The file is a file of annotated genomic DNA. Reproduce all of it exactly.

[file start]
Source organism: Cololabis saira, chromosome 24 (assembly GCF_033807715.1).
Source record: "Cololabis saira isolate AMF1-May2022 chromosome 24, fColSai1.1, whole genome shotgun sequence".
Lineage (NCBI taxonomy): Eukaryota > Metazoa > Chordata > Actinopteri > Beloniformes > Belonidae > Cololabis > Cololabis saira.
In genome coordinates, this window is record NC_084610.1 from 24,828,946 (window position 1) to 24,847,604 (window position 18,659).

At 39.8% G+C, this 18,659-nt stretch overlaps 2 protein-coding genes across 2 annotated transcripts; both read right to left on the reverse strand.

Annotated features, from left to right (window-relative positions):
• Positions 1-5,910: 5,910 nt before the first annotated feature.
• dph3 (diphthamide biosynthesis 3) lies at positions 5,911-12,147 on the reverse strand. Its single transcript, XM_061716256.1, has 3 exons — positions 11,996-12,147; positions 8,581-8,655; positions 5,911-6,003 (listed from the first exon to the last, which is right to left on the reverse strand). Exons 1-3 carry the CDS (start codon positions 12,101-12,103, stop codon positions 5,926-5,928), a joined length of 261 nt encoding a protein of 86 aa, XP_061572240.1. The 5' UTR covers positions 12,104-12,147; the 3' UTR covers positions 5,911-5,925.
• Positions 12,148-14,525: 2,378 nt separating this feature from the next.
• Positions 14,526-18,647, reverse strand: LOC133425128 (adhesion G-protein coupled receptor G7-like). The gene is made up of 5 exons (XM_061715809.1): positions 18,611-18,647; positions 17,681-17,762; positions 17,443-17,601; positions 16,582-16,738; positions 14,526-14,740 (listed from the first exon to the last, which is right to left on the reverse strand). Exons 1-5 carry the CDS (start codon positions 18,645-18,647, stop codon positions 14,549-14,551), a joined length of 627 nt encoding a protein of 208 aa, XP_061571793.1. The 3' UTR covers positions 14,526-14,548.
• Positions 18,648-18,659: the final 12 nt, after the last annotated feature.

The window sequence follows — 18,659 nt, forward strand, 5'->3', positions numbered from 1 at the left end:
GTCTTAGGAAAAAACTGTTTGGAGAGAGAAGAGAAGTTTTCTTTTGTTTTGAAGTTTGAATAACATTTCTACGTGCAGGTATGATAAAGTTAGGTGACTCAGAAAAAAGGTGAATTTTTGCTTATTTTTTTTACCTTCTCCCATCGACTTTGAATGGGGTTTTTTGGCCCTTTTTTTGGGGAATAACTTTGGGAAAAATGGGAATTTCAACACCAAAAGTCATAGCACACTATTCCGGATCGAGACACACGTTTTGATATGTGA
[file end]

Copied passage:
Source organism: Cololabis saira, chromosome 24 (assembly GCF_033807715.1).
Source record: "Cololabis saira isolate AMF1-May2022 chromosome 24, fColSai1.1, whole genome shotgun sequence".
Lineage (NCBI taxonomy): Eukaryota > Metazoa > Chordata > Actinopteri > Beloniformes > Belonidae > Cololabis > Cololabis saira.
In genome coordinates, this window is record NC_084610.1 from 24,828,946 (window position 1) to 24,847,604 (window position 18,659).

At 39.8% G+C, this 18,659-nt stretch overlaps 2 protein-coding genes across 2 annotated transcripts; both read right to left on the reverse strand.

Annotated features, from left to right (window-relative positions):
• Positions 1-5,910: 5,910 nt before the first annotated feature.
• dph3 (diphthamide biosynthesis 3) lies at positions 5,911-12,147 on the reverse strand. Its single transcript, XM_061716256.1, has 3 exons — positions 11,996-12,147; positions 8,581-8,655; positions 5,911-6,003 (listed from the first exon to the last, which is right to left on the reverse strand). Exons 1-3 carry the CDS (start codon positions 12,101-12,103, stop codon positions 5,926-5,928), a joined length of 261 nt encoding a protein of 86 aa, XP_061572240.1. The 5' UTR covers positions 12,104-12,147; the 3' UTR covers positions 5,911-5,925.
• Positions 12,148-14,525: 2,378 nt separating this feature from the next.
• Positions 14,526-18,647, reverse strand: LOC133425128 (adhesion G-protein coupled receptor G7-like). The gene is made up of 5 exons (XM_061715809.1): positions 18,611-18,647; positions 17,681-17,762; positions 17,443-17,601; positions 16,582-16,738; positions 14,526-14,740 (listed from the first exon to the last, which is right to left on the reverse strand). Exons 1-5 carry the CDS (start codon positions 18,645-18,647, stop codon positions 14,549-14,551), a joined length of 627 nt encoding a protein of 208 aa, XP_061571793.1. The 3' UTR covers positions 14,526-14,548.
• Positions 18,648-18,659: the final 12 nt, after the last annotated feature.

The window sequence follows — 18,659 nt, forward strand, 5'->3', positions numbered from 1 at the left end:
GTCTTAGGAAAAAACTGTTTGGAGAGAGAAGAGAAGTTTTCTTTTGTTTTGAAGTTTGAATAACATTTCTACGTGCAGGTATGATAAAGTTAGGTGACTCAGAAAAAAGGTGAATTTTTGCTTATTTTTTTTACCTTCTCCCATCGACTTTGAATGGGGTTTTTTGGCCCTTTTTTTGGGGAATAACTTTGGGAAAAATGGGAATTTCAACACCAAAAGTCATAGCACACTATTCCGGATCGAGACACACGTTTTGATATGTGA